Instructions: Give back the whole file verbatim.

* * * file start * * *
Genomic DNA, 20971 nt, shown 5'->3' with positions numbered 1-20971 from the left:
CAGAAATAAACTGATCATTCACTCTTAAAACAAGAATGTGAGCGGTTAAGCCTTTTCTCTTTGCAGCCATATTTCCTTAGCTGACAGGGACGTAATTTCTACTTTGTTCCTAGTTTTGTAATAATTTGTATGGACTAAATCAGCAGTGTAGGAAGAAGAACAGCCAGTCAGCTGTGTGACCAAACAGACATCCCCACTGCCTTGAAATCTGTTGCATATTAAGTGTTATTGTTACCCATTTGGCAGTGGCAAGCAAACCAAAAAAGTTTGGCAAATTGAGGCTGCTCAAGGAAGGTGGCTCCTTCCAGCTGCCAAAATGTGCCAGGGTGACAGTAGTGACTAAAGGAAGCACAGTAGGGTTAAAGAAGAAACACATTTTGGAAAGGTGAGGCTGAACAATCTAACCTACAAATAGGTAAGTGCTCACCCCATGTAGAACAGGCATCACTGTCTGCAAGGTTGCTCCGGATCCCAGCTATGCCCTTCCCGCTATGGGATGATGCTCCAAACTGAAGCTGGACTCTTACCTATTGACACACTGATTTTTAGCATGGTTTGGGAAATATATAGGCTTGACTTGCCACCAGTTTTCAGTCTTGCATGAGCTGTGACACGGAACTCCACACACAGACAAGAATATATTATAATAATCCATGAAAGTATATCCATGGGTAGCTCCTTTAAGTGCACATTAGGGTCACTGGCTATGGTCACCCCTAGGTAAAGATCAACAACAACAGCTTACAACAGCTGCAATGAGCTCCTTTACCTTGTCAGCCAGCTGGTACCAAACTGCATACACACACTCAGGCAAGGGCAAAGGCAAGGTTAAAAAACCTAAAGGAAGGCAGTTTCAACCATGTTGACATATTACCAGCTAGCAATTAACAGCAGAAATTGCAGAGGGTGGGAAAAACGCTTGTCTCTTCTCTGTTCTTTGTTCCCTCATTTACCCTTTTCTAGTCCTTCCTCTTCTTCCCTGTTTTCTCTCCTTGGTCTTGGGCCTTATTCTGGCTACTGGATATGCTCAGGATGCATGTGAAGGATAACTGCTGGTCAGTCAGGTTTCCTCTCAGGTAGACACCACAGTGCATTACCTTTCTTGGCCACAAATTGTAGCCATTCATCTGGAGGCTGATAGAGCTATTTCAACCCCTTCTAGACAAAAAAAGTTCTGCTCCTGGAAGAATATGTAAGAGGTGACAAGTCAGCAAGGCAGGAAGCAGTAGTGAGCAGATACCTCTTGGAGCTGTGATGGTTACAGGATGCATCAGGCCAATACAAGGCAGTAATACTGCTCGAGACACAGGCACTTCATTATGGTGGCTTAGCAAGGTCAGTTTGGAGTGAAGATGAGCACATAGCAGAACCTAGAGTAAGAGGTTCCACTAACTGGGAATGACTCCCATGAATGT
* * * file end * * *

Genomic DNA, 20971 nt, shown 5'->3' with positions numbered 1-20971 from the left:
CAGAAATAAACTGATCATTCACTCTTAAAACAAGAATGTGAGCGGTTAAGCCTTTTCTCTTTGCAGCCATATTTCCTTAGCTGACAGGGACGTAATTTCTACTTTGTTCCTAGTTTTGTAATAATTTGTATGGACTAAATCAGCAGTGTAGGAAGAAGAACAGCCAGTCAGCTGTGTGACCAAACAGACATCCCCACTGCCTTGAAATCTGTTGCATATTAAGTGTTATTGTTACCCATTTGGCAGTGGCAAGCAAACCAAAAAAGTTTGGCAAATTGAGGCTGCTCAAGGAAGGTGGCTCCTTCCAGCTGCCAAAATGTGCCAGGGTGACAGTAGTGACTAAAGGAAGCACAGTAGGGTTAAAGAAGAAACACATTTTGGAAAGGTGAGGCTGAACAATCTAACCTACAAATAGGTAAGTGCTCACCCCATGTAGAACAGGCATCACTGTCTGCAAGGTTGCTCCGGATCCCAGCTATGCCCTTCCCGCTATGGGATGATGCTCCAAACTGAAGCTGGACTCTTACCTATTGACACACTGATTTTTAGCATGGTTTGGGAAATATATAGGCTTGACTTGCCACCAGTTTTCAGTCTTGCATGAGCTGTGACACGGAACTCCACACACAGACAAGAATATATTATAATAATCCATGAAAGTATATCCATGGGTAGCTCCTTTAAGTGCACATTAGGGTCACTGGCTATGGTCACCCCTAGGTAAAGATCAACAACAACAGCTTACAACAGCTGCAATGAGCTCCTTTACCTTGTCAGCCAGCTGGTACCAAACTGCATACACACACTCAGGCAAGGGCAAAGGCAAGGTTAAAAAACCTAAAGGAAGGCAGTTTCAACCATGTTGACATATTACCAGCTAGCAATTAACAGCAGAAATTGCAGAGGGTGGGAAAAACGCTTGTCTCTTCTCTGTTCTTTGTTCCCTCATTTACCCTTTTCTAGTCCTTCCTCTTCTTCCCTGTTTTCTCTCCTTGGTCTTGGGCCTTATTCTGGCTACTGGATATGCTCAGGATGCATGTGAAGGATAACTGCTGGTCAGTCAGGTTTCCTCTCAGGTAGACACCACAGTGCATTACCTTTCTTGGCCACAAATTGTAGCCATTCATCTGGAGGCTGATAGAGCTATTTCAACCCCTTCTAGACAAAAAAAGTTCTGCTCCTGGAAGAATATGTAAGAGGTGACAAGTCAGCAAGGCAGGAAGCAGTAGTGAGCAGATACCTCTTGGAGCTGTGATGGTTACAGGATGCATCAGGCCAATACAAGGCAGTAATACTGCTCGAGACACAGGCACTTCATTATGGTGGCTTAGCAAGGTCAGTTTGGAGTGAAGATGAGCACATAGCAGAACCTAGAGTAAGAGGTTCCACTAACTGGGAATGACTCCCATGAATGT